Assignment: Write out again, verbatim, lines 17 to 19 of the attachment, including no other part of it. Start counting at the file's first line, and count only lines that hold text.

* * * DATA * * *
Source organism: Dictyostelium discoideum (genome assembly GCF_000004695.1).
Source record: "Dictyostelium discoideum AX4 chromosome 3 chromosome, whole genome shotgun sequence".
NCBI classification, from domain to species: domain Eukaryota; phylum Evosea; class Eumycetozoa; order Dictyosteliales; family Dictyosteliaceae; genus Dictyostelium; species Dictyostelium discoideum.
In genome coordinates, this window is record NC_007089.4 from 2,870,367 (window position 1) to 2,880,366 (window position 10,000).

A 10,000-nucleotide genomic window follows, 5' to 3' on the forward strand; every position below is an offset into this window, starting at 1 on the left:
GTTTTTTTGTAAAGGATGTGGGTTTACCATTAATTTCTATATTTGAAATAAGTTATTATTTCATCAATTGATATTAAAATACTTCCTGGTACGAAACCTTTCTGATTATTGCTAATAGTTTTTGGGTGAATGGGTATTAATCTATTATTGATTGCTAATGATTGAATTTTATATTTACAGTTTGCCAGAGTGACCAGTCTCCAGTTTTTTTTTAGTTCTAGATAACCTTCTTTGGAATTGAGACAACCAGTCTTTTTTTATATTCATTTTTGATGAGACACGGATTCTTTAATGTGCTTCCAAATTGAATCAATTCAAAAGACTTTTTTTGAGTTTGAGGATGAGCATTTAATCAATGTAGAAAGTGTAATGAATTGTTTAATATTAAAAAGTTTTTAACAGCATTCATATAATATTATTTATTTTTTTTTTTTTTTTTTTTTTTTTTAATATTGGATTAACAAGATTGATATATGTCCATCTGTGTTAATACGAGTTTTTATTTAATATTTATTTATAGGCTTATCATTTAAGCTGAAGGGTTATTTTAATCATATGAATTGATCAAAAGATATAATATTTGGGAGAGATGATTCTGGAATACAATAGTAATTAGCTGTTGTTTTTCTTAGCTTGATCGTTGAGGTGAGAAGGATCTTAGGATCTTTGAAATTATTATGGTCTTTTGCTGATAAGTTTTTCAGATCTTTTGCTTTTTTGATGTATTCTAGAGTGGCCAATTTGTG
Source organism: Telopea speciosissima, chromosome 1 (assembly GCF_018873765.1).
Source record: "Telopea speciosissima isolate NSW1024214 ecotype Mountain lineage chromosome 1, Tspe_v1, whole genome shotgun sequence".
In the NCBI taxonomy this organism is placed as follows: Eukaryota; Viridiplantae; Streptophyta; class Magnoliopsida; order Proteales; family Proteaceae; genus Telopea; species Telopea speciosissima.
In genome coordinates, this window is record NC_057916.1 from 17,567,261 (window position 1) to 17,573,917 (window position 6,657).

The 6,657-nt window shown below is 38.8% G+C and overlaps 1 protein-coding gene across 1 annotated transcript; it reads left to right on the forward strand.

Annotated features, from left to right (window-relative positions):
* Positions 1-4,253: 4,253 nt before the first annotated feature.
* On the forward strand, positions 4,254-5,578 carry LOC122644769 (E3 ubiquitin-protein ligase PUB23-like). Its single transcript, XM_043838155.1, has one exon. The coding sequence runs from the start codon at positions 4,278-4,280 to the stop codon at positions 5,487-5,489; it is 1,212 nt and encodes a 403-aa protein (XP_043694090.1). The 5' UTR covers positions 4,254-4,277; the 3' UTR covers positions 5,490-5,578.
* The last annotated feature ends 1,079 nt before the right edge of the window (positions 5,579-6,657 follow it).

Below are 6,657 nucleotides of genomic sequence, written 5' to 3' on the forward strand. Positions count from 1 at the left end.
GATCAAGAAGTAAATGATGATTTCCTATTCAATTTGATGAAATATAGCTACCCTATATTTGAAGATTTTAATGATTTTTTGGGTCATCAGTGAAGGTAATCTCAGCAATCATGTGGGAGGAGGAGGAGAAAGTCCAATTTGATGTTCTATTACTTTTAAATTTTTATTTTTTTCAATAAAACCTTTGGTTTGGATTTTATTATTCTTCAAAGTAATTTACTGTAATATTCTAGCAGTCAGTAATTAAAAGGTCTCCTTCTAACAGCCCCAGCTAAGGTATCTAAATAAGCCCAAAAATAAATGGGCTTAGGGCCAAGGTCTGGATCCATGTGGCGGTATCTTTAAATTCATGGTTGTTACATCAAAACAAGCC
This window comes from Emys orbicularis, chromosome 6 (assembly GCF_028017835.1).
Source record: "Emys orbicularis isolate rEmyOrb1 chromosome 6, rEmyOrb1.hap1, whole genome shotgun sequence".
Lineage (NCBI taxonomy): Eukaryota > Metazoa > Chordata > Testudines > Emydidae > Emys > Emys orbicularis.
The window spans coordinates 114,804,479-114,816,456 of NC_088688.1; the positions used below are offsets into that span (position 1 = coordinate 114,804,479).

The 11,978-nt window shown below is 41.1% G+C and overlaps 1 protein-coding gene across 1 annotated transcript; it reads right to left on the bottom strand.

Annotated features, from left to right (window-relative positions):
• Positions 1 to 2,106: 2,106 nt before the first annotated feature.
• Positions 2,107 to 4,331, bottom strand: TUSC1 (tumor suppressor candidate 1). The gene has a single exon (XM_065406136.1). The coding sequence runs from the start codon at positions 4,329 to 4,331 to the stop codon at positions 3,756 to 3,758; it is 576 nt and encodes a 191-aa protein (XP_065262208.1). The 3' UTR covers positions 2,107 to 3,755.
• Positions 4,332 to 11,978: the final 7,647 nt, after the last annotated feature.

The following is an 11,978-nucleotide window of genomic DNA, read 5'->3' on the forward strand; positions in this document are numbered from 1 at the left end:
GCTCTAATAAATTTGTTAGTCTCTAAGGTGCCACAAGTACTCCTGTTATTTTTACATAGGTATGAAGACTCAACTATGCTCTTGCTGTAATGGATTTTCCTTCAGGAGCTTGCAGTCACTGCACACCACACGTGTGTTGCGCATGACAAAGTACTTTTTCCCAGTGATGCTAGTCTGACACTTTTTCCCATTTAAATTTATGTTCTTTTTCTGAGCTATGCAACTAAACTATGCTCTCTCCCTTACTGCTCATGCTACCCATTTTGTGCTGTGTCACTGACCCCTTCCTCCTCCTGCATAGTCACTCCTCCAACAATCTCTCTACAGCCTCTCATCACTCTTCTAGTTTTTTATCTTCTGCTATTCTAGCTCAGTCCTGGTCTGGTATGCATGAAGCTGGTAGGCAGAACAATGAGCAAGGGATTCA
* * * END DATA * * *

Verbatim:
GATCAAGAAGTAAATGATGATTTCCTATTCAATTTGATGAAATATAGCTACCCTATATTTGAAGATTTTAATGATTTTTTGGGTCATCAGTGAAGGTAATCTCAGCAATCATGTGGGAGGAGGAGGAGAAAGTCCAATTTGATGTTCTATTACTTTTAAATTTTTATTTTTTTCAATAAAACCTTTGGTTTGGATTTTATTATTCTTCAAAGTAATTTACTGTAATATTCTAGCAGTCAGTAATTAAAAGGTCTCCTTCTAACAGCCCCAGCTAAGGTATCTAAATAAGCCCAAAAATAAATGGGCTTAGGGCCAAGGTCTGGATCCATGTGGCGGTATCTTTAAATTCATGGTTGTTACATCAAAACAAGCC
This window comes from Emys orbicularis, chromosome 6 (assembly GCF_028017835.1).
Source record: "Emys orbicularis isolate rEmyOrb1 chromosome 6, rEmyOrb1.hap1, whole genome shotgun sequence".